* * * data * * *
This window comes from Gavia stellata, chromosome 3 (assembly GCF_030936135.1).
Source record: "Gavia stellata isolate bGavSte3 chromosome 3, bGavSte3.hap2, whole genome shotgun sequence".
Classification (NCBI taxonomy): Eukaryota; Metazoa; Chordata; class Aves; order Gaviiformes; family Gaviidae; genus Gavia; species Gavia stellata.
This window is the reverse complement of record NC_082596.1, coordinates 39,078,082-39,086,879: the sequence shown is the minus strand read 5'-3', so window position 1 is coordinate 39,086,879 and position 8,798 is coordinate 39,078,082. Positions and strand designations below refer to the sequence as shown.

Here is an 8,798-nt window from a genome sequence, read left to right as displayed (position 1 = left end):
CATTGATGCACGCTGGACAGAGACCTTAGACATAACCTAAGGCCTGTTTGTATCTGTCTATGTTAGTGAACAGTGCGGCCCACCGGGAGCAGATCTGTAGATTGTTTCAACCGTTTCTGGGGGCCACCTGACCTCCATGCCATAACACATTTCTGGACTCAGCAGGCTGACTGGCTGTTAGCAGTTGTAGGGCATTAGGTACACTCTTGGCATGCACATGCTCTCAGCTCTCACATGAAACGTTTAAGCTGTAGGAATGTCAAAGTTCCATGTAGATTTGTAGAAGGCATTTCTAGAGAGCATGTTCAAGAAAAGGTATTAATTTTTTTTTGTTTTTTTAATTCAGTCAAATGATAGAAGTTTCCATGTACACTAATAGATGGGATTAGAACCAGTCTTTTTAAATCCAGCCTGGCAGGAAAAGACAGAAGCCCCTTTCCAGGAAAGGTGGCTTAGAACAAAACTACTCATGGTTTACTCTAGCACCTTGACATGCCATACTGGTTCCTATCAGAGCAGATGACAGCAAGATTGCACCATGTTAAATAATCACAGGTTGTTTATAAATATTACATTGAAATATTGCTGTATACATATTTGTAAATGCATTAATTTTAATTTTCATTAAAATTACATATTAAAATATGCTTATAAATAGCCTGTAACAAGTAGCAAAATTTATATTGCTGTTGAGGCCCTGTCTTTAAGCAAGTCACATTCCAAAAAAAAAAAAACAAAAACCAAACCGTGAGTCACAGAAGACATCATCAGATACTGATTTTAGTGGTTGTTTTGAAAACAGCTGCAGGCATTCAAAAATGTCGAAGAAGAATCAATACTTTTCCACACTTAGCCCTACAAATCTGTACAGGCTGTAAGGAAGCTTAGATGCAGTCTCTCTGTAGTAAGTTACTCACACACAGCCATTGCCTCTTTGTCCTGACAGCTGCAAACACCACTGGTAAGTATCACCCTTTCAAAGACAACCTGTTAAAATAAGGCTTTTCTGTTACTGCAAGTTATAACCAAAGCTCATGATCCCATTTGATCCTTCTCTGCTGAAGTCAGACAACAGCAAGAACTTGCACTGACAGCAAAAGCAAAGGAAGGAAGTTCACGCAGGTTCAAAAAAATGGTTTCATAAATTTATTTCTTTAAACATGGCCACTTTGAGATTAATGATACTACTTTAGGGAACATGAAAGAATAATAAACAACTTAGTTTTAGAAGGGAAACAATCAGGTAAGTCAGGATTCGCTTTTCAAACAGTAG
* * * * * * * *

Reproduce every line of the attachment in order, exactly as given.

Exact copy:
This window comes from Gavia stellata, chromosome 3 (assembly GCF_030936135.1).
Source record: "Gavia stellata isolate bGavSte3 chromosome 3, bGavSte3.hap2, whole genome shotgun sequence".
Classification (NCBI taxonomy): Eukaryota; Metazoa; Chordata; class Aves; order Gaviiformes; family Gaviidae; genus Gavia; species Gavia stellata.
This window is the reverse complement of record NC_082596.1, coordinates 39,078,082-39,086,879: the sequence shown is the minus strand read 5'-3', so window position 1 is coordinate 39,086,879 and position 8,798 is coordinate 39,078,082. Positions and strand designations below refer to the sequence as shown.

Here is an 8,798-nt window from a genome sequence, read left to right as displayed (position 1 = left end):
CATTGATGCACGCTGGACAGAGACCTTAGACATAACCTAAGGCCTGTTTGTATCTGTCTATGTTAGTGAACAGTGCGGCCCACCGGGAGCAGATCTGTAGATTGTTTCAACCGTTTCTGGGGGCCACCTGACCTCCATGCCATAACACATTTCTGGACTCAGCAGGCTGACTGGCTGTTAGCAGTTGTAGGGCATTAGGTACACTCTTGGCATGCACATGCTCTCAGCTCTCACATGAAACGTTTAAGCTGTAGGAATGTCAAAGTTCCATGTAGATTTGTAGAAGGCATTTCTAGAGAGCATGTTCAAGAAAAGGTATTAATTTTTTTTTGTTTTTTTAATTCAGTCAAATGATAGAAGTTTCCATGTACACTAATAGATGGGATTAGAACCAGTCTTTTTAAATCCAGCCTGGCAGGAAAAGACAGAAGCCCCTTTCCAGGAAAGGTGGCTTAGAACAAAACTACTCATGGTTTACTCTAGCACCTTGACATGCCATACTGGTTCCTATCAGAGCAGATGACAGCAAGATTGCACCATGTTAAATAATCACAGGTTGTTTATAAATATTACATTGAAATATTGCTGTATACATATTTGTAAATGCATTAATTTTAATTTTCATTAAAATTACATATTAAAATATGCTTATAAATAGCCTGTAACAAGTAGCAAAATTTATATTGCTGTTGAGGCCCTGTCTTTAAGCAAGTCACATTCCAAAAAAAAAAAAACAAAAACCAAACCGTGAGTCACAGAAGACATCATCAGATACTGATTTTAGTGGTTGTTTTGAAAACAGCTGCAGGCATTCAAAAATGTCGAAGAAGAATCAATACTTTTCCACACTTAGCCCTACAAATCTGTACAGGCTGTAAGGAAGCTTAGATGCAGTCTCTCTGTAGTAAGTTACTCACACACAGCCATTGCCTCTTTGTCCTGACAGCTGCAAACACCACTGGTAAGTATCACCCTTTCAAAGACAACCTGTTAAAATAAGGCTTTTCTGTTACTGCAAGTTATAACCAAAGCTCATGATCCCATTTGATCCTTCTCTGCTGAAGTCAGACAACAGCAAGAACTTGCACTGACAGCAAAAGCAAAGGAAGGAAGTTCACGCAGGTTCAAAAAAATGGTTTCATAAATTTATTTCTTTAAACATGGCCACTTTGAGATTAATGATACTACTTTAGGGAACATGAAAGAATAATAAACAACTTAGTTTTAGAAGGGAAACAATCAGGTAAGTCAGGATTCGCTTTTCAAACAGTAG